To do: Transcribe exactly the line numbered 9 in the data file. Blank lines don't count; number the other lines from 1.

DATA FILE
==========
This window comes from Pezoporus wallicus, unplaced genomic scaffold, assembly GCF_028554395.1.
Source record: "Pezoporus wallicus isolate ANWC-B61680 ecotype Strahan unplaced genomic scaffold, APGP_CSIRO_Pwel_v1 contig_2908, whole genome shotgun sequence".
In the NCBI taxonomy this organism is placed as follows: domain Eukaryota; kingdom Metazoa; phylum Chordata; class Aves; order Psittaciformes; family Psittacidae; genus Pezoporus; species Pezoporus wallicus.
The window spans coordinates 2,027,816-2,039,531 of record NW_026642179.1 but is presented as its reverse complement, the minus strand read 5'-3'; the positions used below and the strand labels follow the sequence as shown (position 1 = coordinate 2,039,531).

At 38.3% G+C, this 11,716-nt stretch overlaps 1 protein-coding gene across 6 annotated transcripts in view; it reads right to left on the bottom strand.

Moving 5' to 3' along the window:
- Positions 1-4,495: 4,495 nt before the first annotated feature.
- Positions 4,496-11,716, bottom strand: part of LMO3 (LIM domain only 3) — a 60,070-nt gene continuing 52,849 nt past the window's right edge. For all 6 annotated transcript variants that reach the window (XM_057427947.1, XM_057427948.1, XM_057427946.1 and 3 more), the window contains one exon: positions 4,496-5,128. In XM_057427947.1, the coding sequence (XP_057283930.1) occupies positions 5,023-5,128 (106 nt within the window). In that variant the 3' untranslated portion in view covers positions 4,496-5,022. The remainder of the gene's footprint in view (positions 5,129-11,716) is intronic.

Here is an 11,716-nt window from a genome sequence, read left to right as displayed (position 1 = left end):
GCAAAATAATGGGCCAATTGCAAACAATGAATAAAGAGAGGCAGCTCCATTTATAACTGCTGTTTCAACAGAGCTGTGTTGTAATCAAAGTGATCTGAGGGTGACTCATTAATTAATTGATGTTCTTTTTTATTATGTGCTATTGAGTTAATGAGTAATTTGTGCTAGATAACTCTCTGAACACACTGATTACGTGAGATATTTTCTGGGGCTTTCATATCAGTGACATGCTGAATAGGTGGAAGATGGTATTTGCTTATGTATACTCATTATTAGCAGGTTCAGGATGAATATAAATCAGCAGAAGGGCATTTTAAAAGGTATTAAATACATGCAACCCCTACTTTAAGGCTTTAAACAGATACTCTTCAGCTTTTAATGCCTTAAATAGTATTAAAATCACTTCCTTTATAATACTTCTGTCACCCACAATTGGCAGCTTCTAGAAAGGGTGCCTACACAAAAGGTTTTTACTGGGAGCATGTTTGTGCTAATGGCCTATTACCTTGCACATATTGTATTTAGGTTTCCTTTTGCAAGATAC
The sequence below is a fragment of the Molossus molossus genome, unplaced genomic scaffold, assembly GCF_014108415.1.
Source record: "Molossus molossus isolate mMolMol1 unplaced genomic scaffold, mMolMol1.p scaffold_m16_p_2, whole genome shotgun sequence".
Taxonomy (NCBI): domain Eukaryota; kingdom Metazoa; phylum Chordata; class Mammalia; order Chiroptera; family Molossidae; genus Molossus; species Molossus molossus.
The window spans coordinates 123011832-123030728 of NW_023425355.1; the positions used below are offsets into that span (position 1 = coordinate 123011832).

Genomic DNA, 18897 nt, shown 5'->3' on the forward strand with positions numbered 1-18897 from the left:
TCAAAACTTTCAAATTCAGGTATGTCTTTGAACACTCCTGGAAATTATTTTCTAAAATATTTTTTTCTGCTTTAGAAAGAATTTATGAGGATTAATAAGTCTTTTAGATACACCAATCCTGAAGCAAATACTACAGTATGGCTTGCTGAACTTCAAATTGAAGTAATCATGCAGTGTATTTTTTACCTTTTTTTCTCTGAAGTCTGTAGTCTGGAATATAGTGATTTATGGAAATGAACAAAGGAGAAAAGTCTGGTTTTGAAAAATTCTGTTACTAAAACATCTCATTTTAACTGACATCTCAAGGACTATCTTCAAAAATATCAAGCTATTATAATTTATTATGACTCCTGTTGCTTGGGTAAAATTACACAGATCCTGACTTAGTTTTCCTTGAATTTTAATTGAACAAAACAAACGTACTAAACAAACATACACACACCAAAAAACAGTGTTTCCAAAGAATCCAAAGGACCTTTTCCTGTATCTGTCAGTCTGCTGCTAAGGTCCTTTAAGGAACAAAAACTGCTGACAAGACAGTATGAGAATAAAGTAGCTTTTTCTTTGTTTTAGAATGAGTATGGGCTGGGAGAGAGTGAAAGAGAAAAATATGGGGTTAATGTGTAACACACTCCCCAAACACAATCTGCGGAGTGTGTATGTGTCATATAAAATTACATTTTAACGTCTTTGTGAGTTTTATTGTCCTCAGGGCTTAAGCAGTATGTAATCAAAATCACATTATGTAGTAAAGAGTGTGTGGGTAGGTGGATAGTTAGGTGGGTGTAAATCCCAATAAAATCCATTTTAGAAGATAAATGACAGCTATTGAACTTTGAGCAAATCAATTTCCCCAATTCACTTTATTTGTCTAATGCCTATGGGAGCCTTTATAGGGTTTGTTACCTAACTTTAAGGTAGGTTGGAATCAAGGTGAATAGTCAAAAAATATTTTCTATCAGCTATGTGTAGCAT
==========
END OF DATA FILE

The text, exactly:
Here is an 11,716-nt window from a genome sequence, read left to right as displayed (position 1 = left end):